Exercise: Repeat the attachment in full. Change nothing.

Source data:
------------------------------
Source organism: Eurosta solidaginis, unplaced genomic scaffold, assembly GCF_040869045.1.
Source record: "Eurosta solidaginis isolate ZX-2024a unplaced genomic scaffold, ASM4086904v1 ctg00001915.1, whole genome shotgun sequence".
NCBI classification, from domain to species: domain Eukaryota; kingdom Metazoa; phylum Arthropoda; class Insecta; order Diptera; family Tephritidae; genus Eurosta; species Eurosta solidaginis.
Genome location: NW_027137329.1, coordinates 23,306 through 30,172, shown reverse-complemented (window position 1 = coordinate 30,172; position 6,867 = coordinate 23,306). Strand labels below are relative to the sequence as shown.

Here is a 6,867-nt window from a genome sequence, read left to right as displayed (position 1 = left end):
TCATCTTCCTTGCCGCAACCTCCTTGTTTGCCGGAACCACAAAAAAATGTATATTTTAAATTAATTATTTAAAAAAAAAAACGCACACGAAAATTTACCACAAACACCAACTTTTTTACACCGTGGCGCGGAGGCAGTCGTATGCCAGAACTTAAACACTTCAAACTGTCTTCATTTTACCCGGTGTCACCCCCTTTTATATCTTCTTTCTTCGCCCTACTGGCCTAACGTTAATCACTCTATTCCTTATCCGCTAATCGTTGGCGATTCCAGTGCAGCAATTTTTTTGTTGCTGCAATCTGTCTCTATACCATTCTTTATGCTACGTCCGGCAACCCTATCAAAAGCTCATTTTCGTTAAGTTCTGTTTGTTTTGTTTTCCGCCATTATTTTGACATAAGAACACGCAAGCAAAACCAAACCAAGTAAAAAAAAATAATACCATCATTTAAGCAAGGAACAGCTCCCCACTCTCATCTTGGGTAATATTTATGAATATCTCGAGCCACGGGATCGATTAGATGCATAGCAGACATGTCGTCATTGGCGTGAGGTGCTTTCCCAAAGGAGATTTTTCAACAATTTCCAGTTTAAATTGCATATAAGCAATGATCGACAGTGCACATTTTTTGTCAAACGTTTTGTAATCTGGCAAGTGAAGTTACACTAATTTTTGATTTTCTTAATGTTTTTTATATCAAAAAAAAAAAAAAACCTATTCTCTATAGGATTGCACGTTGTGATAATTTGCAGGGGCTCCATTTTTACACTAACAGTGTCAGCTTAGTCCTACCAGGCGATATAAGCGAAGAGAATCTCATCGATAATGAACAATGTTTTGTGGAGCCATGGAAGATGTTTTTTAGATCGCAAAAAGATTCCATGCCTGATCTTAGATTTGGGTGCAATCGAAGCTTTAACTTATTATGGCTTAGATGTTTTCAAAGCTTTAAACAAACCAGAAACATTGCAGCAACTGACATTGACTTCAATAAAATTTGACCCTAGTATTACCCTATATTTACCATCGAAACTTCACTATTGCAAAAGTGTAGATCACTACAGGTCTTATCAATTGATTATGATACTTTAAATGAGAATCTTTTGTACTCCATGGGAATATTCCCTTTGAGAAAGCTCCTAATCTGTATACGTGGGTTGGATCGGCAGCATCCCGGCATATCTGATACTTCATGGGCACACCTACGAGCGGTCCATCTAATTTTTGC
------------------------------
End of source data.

Source organism: Eurosta solidaginis, unplaced genomic scaffold, assembly GCF_040869045.1.
Source record: "Eurosta solidaginis isolate ZX-2024a unplaced genomic scaffold, ASM4086904v1 ctg00001915.1, whole genome shotgun sequence".
NCBI classification, from domain to species: domain Eukaryota; kingdom Metazoa; phylum Arthropoda; class Insecta; order Diptera; family Tephritidae; genus Eurosta; species Eurosta solidaginis.
Genome location: NW_027137329.1, coordinates 23,306 through 30,172, shown reverse-complemented (window position 1 = coordinate 30,172; position 6,867 = coordinate 23,306). Strand labels below are relative to the sequence as shown.

Here is a 6,867-nt window from a genome sequence, read left to right as displayed (position 1 = left end):
TCATCTTCCTTGCCGCAACCTCCTTGTTTGCCGGAACCACAAAAAAATGTATATTTTAAATTAATTATTTAAAAAAAAAAACGCACACGAAAATTTACCACAAACACCAACTTTTTTACACCGTGGCGCGGAGGCAGTCGTATGCCAGAACTTAAACACTTCAAACTGTCTTCATTTTACCCGGTGTCACCCCCTTTTATATCTTCTTTCTTCGCCCTACTGGCCTAACGTTAATCACTCTATTCCTTATCCGCTAATCGTTGGCGATTCCAGTGCAGCAATTTTTTTGTTGCTGCAATCTGTCTCTATACCATTCTTTATGCTACGTCCGGCAACCCTATCAAAAGCTCATTTTCGTTAAGTTCTGTTTGTTTTGTTTTCCGCCATTATTTTGACATAAGAACACGCAAGCAAAACCAAACCAAGTAAAAAAAAATAATACCATCATTTAAGCAAGGAACAGCTCCCCACTCTCATCTTGGGTAATATTTATGAATATCTCGAGCCACGGGATCGATTAGATGCATAGCAGACATGTCGTCATTGGCGTGAGGTGCTTTCCCAAAGGAGATTTTTCAACAATTTCCAGTTTAAATTGCATATAAGCAATGATCGACAGTGCACATTTTTTGTCAAACGTTTTGTAATCTGGCAAGTGAAGTTACACTAATTTTTGATTTTCTTAATGTTTTTTATATCAAAAAAAAAAAAAAACCTATTCTCTATAGGATTGCACGTTGTGATAATTTGCAGGGGCTCCATTTTTACACTAACAGTGTCAGCTTAGTCCTACCAGGCGATATAAGCGAAGAGAATCTCATCGATAATGAACAATGTTTTGTGGAGCCATGGAAGATGTTTTTTAGATCGCAAAAAGATTCCATGCCTGATCTTAGATTTGGGTGCAATCGAAGCTTTAACTTATTATGGCTTAGATGTTTTCAAAGCTTTAAACAAACCAGAAACATTGCAGCAACTGACATTGACTTCAATAAAATTTGACCCTAGTATTACCCTATATTTACCATCGAAACTTCACTATTGCAAAAGTGTAGATCACTACAGGTCTTATCAATTGATTATGATACTTTAAATGAGAATCTTTTGTACTCCATGGGAATATTCCCTTTGAGAAAGCTCCTAATCTGTATACGTGGGTTGGATCGGCAGCATCCCGGCATATCTGATACTTCATGGGCACACCTACGAGCGGTCCATCTAATTTTTGC